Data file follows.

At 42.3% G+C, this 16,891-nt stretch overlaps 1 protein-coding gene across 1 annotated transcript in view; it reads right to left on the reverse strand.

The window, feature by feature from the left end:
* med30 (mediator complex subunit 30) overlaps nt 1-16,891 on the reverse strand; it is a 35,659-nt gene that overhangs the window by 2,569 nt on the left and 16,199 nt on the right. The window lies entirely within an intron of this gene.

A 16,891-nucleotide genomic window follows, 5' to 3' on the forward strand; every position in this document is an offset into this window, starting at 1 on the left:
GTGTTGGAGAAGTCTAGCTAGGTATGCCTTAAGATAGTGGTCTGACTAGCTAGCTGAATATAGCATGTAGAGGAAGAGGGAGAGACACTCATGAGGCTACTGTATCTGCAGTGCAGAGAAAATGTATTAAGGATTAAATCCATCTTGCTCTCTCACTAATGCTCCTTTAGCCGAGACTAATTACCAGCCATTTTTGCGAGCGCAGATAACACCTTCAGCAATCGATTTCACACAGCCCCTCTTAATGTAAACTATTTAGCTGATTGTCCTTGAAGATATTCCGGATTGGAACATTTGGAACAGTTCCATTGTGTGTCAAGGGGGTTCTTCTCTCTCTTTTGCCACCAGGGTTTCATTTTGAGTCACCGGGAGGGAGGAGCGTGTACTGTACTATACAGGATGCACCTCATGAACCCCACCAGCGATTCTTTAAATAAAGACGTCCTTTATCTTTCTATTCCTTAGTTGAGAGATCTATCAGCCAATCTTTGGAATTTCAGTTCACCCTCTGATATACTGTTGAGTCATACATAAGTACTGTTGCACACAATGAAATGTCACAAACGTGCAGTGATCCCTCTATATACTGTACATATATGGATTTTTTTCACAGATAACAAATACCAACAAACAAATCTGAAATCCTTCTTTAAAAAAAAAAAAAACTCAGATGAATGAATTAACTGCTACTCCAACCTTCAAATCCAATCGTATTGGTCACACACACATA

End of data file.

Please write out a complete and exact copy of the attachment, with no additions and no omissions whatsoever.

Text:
At 42.3% G+C, this 16,891-nt stretch overlaps 1 protein-coding gene across 1 annotated transcript in view; it reads right to left on the reverse strand.

The window, feature by feature from the left end:
* med30 (mediator complex subunit 30) overlaps nt 1-16,891 on the reverse strand; it is a 35,659-nt gene that overhangs the window by 2,569 nt on the left and 16,199 nt on the right. The window lies entirely within an intron of this gene.

A 16,891-nucleotide genomic window follows, 5' to 3' on the forward strand; every position in this document is an offset into this window, starting at 1 on the left:
GTGTTGGAGAAGTCTAGCTAGGTATGCCTTAAGATAGTGGTCTGACTAGCTAGCTGAATATAGCATGTAGAGGAAGAGGGAGAGACACTCATGAGGCTACTGTATCTGCAGTGCAGAGAAAATGTATTAAGGATTAAATCCATCTTGCTCTCTCACTAATGCTCCTTTAGCCGAGACTAATTACCAGCCATTTTTGCGAGCGCAGATAACACCTTCAGCAATCGATTTCACACAGCCCCTCTTAATGTAAACTATTTAGCTGATTGTCCTTGAAGATATTCCGGATTGGAACATTTGGAACAGTTCCATTGTGTGTCAAGGGGGTTCTTCTCTCTCTTTTGCCACCAGGGTTTCATTTTGAGTCACCGGGAGGGAGGAGCGTGTACTGTACTATACAGGATGCACCTCATGAACCCCACCAGCGATTCTTTAAATAAAGACGTCCTTTATCTTTCTATTCCTTAGTTGAGAGATCTATCAGCCAATCTTTGGAATTTCAGTTCACCCTCTGATATACTGTTGAGTCATACATAAGTACTGTTGCACACAATGAAATGTCACAAACGTGCAGTGATCCCTCTATATACTGTACATATATGGATTTTTTTCACAGATAACAAATACCAACAAACAAATCTGAAATCCTTCTTTAAAAAAAAAAAAAACTCAGATGAATGAATTAACTGCTACTCCAACCTTCAAATCCAATCGTATTGGTCACACACACATA